Angela Y. Walton-Raji on April 17th, 2015

This Week's Pod Cast


Welcome back to the African Roots Podcast! You can reach me at AfricanRootsPodcast.
Well, I am coming to you today from the lovely city of Little Rock Arkansas on the banks of the Arkansas River.


I shall be be speaking tomorrow at the Arkansas Civil War Commission Sesquicentennial celebration of Freedom! It is called Let Freedom Ring, and I am so delighted and honored to speak at this event!

So many events have occurred this week, I hope that you are incorporating stories of freedom into your own family narrative. If you don’t know or can’t find your own family’s story of freedom, then find out what happened on a wider level—how did the community fare when word came that the war had ended? How were the enslaved people told? Or had they become free before that time. The Civil War was an incredibly dynamic time, with changes and unexpected occurrences affecting all. I hope that you realize that the 13th Amendment was passed, and several places in Arkansas have been commemorating this event. Have you also taken note of this critical anniversary? Tell all of the stories–of the Freedom Seekers, of the men who then became Freedom fighters, and also telling the story of the “self-emancipators”.

Freedom's Arrival

Let’s tell the story, and make it a goal to tell you own family story of freedom. What happened in your own ancestral community?

The Appalachian Oral History Project

Appalachian Oral History
This oral history project was shared earlier this week. I was excited to learn about this oral history effort coming from Emory and Henry College in Emory Virginia. One does not often think about enslaved people coming from Appalachia. one of the interviews was of a woman interviewed not too long ago, in her 90s, and she was sharing stories that she heard from her elders when she was longer. I am sure that you find listening to this interview from a daughter of once enslaved people.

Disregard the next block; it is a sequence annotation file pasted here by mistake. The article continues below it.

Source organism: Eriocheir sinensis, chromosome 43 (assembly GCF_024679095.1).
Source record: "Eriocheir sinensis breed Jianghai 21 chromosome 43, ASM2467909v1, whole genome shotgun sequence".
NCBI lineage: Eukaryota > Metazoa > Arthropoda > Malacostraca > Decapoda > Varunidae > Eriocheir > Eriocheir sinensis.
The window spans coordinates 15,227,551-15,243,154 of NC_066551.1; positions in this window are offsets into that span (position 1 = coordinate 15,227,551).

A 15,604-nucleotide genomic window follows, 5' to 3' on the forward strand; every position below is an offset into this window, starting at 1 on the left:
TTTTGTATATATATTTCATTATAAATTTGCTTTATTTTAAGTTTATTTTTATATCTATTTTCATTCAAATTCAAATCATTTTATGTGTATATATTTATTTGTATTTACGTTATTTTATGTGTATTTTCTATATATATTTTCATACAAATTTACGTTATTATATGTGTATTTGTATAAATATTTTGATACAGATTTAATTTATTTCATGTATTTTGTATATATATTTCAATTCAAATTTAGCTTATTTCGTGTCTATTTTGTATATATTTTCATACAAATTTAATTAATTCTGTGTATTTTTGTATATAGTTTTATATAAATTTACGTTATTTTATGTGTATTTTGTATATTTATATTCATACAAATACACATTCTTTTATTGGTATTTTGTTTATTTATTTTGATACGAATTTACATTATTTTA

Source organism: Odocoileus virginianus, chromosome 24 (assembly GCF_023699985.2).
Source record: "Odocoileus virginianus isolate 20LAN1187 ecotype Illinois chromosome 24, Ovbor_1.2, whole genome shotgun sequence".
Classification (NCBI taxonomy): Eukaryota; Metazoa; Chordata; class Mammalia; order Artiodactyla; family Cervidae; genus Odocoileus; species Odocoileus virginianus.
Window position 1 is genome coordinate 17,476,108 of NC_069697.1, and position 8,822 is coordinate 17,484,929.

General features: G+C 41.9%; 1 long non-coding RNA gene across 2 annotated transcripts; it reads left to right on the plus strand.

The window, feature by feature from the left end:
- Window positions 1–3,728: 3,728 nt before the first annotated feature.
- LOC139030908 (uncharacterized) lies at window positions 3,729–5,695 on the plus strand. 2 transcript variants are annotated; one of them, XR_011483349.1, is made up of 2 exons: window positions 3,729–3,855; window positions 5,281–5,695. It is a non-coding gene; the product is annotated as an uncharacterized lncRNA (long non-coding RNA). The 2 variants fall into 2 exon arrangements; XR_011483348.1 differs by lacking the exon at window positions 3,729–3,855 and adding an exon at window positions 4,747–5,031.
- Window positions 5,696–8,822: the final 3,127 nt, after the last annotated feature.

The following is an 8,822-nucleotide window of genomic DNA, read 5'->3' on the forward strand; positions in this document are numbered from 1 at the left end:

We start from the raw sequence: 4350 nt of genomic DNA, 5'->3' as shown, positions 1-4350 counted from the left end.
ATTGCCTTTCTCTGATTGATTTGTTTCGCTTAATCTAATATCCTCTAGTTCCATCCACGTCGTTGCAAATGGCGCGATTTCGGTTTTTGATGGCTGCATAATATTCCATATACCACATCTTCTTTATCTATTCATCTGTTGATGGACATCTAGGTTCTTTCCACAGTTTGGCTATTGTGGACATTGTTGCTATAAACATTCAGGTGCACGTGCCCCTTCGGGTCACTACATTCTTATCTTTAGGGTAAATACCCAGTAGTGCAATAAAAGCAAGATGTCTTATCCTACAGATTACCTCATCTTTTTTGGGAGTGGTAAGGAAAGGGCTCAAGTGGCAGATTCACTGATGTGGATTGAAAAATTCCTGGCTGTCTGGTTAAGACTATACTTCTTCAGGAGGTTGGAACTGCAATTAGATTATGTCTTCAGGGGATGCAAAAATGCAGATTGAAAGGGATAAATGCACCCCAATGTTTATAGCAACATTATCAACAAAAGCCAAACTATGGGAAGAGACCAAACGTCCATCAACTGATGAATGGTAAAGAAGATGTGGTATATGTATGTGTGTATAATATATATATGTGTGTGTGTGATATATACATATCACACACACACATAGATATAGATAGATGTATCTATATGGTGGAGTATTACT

Bernice's LogoLast night’s episode of Bernice Bennett’s show on Blog Talk Radio, featured James H. Commander who spoke about an amazing degree of empowerment that has come from his experience documenting his family history. He is the author of “Love At Our Roots. How Freedom Became a Force for Change.” He addressed something that I think many of us have experienced—a special sense of empowerment that resulted from the research of family history. He spoke of the family’s origin in Alabama, and then the eventual migration to Chicago. In addition, he mentioned some amazing resources and records that he was able to find along the way. I think you will find it to be a most interesting show. Her show airs every Thursday evening at 9pm EST on Blog Talk Radio.


Legacy Freedom Series Lecture

Next week’s webinar on Legacy Family Tree Webinars, will feature Bernice Bennett, who is speaking in Part 2 of the Freedom Series. Her topic will be the Civil War Widow’s Pensions, and the focus will be on African American women who filed for pensions and some of the unique situations that affected their applications. This takes place next week April 24.


Let’s talk about the Freedman’s Bureau. These amazing records are available on Family Search and the Internet Archive. They are wonderful, but they are not indexed. Well, a major initiative is about to unfold to get these essential records indexed. We need to join this effort. A partnership is being formed with the Smithsonian NMAAHC, Family Search, AAHGS, and hopefully all of us. Let’s all participate and see what we can do to make these records available and researchable by name.